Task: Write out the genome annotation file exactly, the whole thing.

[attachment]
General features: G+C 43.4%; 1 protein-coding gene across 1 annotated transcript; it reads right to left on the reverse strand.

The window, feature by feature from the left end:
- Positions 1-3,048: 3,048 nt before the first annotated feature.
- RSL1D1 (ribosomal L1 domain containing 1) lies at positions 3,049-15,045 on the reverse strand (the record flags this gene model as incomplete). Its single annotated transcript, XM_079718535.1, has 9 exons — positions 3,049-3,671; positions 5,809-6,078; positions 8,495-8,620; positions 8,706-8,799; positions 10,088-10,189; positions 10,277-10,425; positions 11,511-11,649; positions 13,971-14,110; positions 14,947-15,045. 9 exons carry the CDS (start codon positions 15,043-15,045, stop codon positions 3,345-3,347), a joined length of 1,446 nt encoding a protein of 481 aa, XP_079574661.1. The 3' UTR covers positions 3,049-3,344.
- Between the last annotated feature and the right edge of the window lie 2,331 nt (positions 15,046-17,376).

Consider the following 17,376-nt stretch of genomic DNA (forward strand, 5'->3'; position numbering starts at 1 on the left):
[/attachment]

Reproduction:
General features: G+C 43.4%; 1 protein-coding gene across 1 annotated transcript; it reads right to left on the reverse strand.

The window, feature by feature from the left end:
- Positions 1-3,048: 3,048 nt before the first annotated feature.
- RSL1D1 (ribosomal L1 domain containing 1) lies at positions 3,049-15,045 on the reverse strand (the record flags this gene model as incomplete). Its single annotated transcript, XM_079718535.1, has 9 exons — positions 3,049-3,671; positions 5,809-6,078; positions 8,495-8,620; positions 8,706-8,799; positions 10,088-10,189; positions 10,277-10,425; positions 11,511-11,649; positions 13,971-14,110; positions 14,947-15,045. 9 exons carry the CDS (start codon positions 15,043-15,045, stop codon positions 3,345-3,347), a joined length of 1,446 nt encoding a protein of 481 aa, XP_079574661.1. The 3' UTR covers positions 3,049-3,344.
- Between the last annotated feature and the right edge of the window lie 2,331 nt (positions 15,046-17,376).

Consider the following 17,376-nt stretch of genomic DNA (forward strand, 5'->3'; position numbering starts at 1 on the left):